Former members of Christian Fellowship Center demonstrate in Potsdam and Canton in support of CARE Act

·5 min read

Sep. 5—POTSDAM — Former members of the Christian Fellowship Center congregated Sunday in front of the CFC in Potsdam to protest alleged systemic abuses within the church and advocate passing of the CARE Act, a state bill that would make clergy mandated reporters of child abuse or mistreatment.

"We're gathered here to support the CARE Act, and the purpose of that bill is to add clergy to the list of mandated reporters," said Abigail Nye, a former CFC member and founder of CFCtoo, which aims to educate the larger community about abuse and assist anyone who wants to leave the church.

"CFCtoo formed in late May this year in response to news that (Sean M. Ferguson) had been arrested on charges of child molestation," Ms. Nye said. "When it became clear to us that CFC leadership had known about his abuse since 2017 and didn't report it, that was really disturbing and concerning to us, and we decided to do something about it, so that's how CFCtoo was born."

Ms. Nye said she was born into the church in 1986 and was a member until 2005. Her parents are still part of the church. Her father approached her outside at one point during the protest to try and talk to her, but quickly returned inside the CFC building at 41 Main St. She said her parents chose the church over her.

"Our short-term goal is to pass the CARE Act, but we see ourselves existing to support CFC survivors more broadly," Ms. Nye said regarding the goal of the gathering. "As long as there is a need for us to support survivors, we will be here giving people a safe place to share their stories and seeking to educate communities about their abuse."

Stories of abuse are shared by former CFC members on CFCtoo's website, cfctoo.com.

"As a mother, wife and Christian, I believe that our call is to take care of the least of these," said Britny D. Harmer, another former CFC member, referring to children. "And I don't think hiding abuse is doing that."

"It's horrific to me that leaders knew children were being abused and allowed the abusers to come to services and nobody was told," she added. "Children were not kept safe."

Former CFC member Michelle Wilbur said that she and her children were abused, and the church did nothing about it.

"I was a member of the CFC for about 20 years until my ex-husband molested our children," she said. "Not only did the church not report it, but they told me I didn't have a biblical reason to divorce my husband."

Her ex-husband, Gerardo D. Perez, was charged by state police in 2016 with two counts of felony first-degree sexual abuse and two counts of misdemeanor endangering the welfare of a child. The charges were dismissed after the St. Lawrence County District Attorney's Office failed to prosecute him in a timely manner.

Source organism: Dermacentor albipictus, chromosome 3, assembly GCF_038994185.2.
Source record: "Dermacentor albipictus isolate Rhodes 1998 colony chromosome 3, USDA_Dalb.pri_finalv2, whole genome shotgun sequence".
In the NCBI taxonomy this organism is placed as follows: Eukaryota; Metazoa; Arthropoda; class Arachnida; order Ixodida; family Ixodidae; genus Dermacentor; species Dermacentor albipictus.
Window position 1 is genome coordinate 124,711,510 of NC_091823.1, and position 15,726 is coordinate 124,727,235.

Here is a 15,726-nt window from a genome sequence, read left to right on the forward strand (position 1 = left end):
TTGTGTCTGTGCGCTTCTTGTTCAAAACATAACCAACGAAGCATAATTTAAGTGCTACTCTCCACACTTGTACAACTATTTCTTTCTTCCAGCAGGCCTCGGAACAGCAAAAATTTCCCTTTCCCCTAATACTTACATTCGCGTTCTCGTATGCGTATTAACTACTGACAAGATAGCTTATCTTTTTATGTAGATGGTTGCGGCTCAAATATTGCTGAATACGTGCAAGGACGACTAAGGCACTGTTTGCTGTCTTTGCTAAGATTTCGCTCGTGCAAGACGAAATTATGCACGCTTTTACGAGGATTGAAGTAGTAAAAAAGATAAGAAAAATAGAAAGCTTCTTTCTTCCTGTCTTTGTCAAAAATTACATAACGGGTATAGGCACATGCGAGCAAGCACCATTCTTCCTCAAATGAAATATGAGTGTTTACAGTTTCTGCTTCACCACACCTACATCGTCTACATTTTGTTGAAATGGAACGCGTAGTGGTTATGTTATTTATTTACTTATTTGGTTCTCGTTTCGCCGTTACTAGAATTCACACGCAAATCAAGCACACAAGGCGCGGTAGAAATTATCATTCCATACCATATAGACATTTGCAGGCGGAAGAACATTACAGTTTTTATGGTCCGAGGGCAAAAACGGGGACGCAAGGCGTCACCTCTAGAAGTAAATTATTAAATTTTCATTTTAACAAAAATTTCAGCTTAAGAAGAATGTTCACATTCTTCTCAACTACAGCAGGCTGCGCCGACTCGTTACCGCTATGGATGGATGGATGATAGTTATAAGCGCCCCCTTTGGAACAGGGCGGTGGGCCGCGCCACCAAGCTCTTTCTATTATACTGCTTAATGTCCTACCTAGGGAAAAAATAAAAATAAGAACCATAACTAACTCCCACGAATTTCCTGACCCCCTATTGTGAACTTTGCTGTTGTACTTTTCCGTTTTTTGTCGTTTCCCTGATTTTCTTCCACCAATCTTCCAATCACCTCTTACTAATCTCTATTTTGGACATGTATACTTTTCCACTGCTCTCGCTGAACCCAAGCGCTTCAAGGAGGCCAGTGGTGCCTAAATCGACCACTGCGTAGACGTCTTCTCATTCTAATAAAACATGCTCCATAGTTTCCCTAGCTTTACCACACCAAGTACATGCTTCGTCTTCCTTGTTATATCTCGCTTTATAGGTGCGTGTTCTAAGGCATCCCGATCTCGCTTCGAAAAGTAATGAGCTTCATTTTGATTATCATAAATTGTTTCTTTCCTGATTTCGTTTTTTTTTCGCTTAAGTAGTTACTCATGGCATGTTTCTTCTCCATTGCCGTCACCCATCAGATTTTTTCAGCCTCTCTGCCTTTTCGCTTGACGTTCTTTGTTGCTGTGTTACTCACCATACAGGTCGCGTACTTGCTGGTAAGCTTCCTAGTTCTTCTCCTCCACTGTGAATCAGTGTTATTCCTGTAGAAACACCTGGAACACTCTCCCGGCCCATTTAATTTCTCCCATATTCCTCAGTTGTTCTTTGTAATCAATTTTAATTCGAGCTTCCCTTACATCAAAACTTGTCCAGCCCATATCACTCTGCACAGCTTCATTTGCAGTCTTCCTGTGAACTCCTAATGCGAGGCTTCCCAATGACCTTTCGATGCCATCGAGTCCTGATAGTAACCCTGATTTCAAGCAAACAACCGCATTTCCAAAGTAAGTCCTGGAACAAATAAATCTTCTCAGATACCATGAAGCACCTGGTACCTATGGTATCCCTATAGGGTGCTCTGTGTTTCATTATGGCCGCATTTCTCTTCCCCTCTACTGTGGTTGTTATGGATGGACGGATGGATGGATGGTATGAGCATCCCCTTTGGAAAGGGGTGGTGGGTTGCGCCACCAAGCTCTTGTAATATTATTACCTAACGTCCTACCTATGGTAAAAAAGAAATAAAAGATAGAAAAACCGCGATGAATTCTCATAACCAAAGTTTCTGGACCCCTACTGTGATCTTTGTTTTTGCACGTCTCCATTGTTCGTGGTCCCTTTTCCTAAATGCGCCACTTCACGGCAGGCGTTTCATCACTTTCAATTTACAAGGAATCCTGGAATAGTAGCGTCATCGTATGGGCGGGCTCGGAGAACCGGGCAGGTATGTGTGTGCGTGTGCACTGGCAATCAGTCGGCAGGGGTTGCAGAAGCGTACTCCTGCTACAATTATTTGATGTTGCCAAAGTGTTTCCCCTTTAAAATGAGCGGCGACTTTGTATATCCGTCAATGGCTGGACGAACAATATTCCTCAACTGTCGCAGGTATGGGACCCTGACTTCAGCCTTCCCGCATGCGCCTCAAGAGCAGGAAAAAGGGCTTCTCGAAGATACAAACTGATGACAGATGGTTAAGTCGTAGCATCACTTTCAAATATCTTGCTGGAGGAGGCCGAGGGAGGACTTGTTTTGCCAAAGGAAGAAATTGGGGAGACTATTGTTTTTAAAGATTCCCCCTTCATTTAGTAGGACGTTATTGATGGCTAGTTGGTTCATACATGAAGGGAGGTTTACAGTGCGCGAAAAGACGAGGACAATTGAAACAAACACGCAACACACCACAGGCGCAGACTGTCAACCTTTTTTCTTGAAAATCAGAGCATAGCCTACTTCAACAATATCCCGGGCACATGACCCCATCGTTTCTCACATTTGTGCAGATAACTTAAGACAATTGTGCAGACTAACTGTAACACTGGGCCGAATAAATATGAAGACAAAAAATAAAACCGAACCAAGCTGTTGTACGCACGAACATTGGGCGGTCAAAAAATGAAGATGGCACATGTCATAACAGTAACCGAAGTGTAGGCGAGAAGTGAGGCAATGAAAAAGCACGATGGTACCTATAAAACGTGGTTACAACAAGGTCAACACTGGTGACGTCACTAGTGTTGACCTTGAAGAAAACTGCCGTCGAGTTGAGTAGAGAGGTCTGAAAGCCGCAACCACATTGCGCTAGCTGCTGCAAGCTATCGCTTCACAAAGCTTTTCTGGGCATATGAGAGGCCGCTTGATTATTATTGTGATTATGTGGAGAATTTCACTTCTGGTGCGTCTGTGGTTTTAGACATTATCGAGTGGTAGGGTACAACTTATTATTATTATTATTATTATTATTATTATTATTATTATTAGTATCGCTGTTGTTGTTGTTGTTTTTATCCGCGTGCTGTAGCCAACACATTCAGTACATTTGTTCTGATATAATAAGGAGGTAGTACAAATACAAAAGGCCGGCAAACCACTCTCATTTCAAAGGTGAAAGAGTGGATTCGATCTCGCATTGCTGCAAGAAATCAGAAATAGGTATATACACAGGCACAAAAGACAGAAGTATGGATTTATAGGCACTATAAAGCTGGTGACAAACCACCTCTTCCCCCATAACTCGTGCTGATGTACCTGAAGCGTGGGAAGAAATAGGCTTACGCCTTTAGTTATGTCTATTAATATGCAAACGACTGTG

"The church was well aware of what was going on," Ms. Wilbur said. She said she reported it to Ben Levendusky, who is currently a pastor at the Madrid CFC location.

"When we decided to leave, they accused my eldest daughter and I of having demons," Ms. Wilbur said. They finally left in 2015.

The CARE Act is personal for her.

"Passing the CARE Act is incredibly important to me because pastors should not be allowed to know that children are being molested and not report it," she said.

She said instances of child sexual abuse in the church are not isolated incidents.

Ms. Wilbur alleged that a senior member of the church abused one of her children.

"It's absolutely systemic," Ms. Wilbur said.

Ms. Nye agreed. "There are probably 20 cases of abuse," she said.

Rick Sinclair's son-in-law, Benjamin E. Hull is a deacon at the CFC and is currently running to represent Madrid on the St. Lawrence County Board of Legislators. Ms. Nye said it is "deeply dangerous to elect a CFC member into a position of political power."

At the gathering, members of the public who weren't ever affiliated with the CFC were there to support those who were speaking out.

"I want to see the CFC go down," said SUNY Potsdam senior Toki Mukai. "I'm for freedom of speech, but against these oppressions perpetuated by the church."

"I think it's crucial that we as a society protect our children," said former CFC member Emma G. Massa. She said she left the church after graduating college because the abuse she reported was "grossly mishandled and covered up."

"Church is supposed to be a safe place for kids or anyone to go," she said. "From a congregation that says God hates abuse so much, and for them to then turn a blind eye and not report it, it's almost irredeemable and villainous."

Ms. Harmer's husband, James C. Harmer, another former member who was once "all-in," said he left before sexual abuse accusations came to light because of the overreaching authority the church sought to impose upon its members' lives, including what clothes they're allowed to wear and what political beliefs they're allowed to voice.

"As a former worship leader who was all-in, the lack of accountability is not OK," he said.

Leadership present at the CFC in Potsdam at the time of the gathering refused to comment on the protest. Members inside waited until the protesters dissipated to leave the service.

After the Potsdam gathering, protestors went to the Village Park in Canton around noon to briefly demonstrate there, hoping to catch the attention of some members leaving services at the Canton CFC site on Court Street.